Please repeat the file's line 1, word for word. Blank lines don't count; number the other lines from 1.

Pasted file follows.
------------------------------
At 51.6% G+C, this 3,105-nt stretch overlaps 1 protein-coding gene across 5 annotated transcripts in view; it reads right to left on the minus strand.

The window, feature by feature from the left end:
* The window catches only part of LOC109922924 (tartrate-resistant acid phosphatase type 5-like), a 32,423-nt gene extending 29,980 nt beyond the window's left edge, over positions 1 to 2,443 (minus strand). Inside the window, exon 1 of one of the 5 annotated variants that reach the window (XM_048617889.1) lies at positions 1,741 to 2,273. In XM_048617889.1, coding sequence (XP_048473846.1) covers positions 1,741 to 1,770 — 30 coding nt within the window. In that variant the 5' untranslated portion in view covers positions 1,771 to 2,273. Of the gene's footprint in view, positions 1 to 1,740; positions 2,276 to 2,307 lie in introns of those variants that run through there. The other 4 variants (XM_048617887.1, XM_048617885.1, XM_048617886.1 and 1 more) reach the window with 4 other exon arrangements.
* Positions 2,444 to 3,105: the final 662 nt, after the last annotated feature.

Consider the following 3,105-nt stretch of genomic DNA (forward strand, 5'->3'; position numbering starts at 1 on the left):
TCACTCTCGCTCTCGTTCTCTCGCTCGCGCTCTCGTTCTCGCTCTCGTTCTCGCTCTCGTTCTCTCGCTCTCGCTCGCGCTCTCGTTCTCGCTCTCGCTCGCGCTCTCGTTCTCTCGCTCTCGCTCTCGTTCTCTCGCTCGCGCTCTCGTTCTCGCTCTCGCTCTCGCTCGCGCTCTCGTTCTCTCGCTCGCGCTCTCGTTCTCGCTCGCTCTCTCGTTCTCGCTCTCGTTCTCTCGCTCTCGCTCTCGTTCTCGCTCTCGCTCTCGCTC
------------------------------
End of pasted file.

At 51.6% G+C, this 3,105-nt stretch overlaps 1 protein-coding gene across 5 annotated transcripts in view; it reads right to left on the minus strand.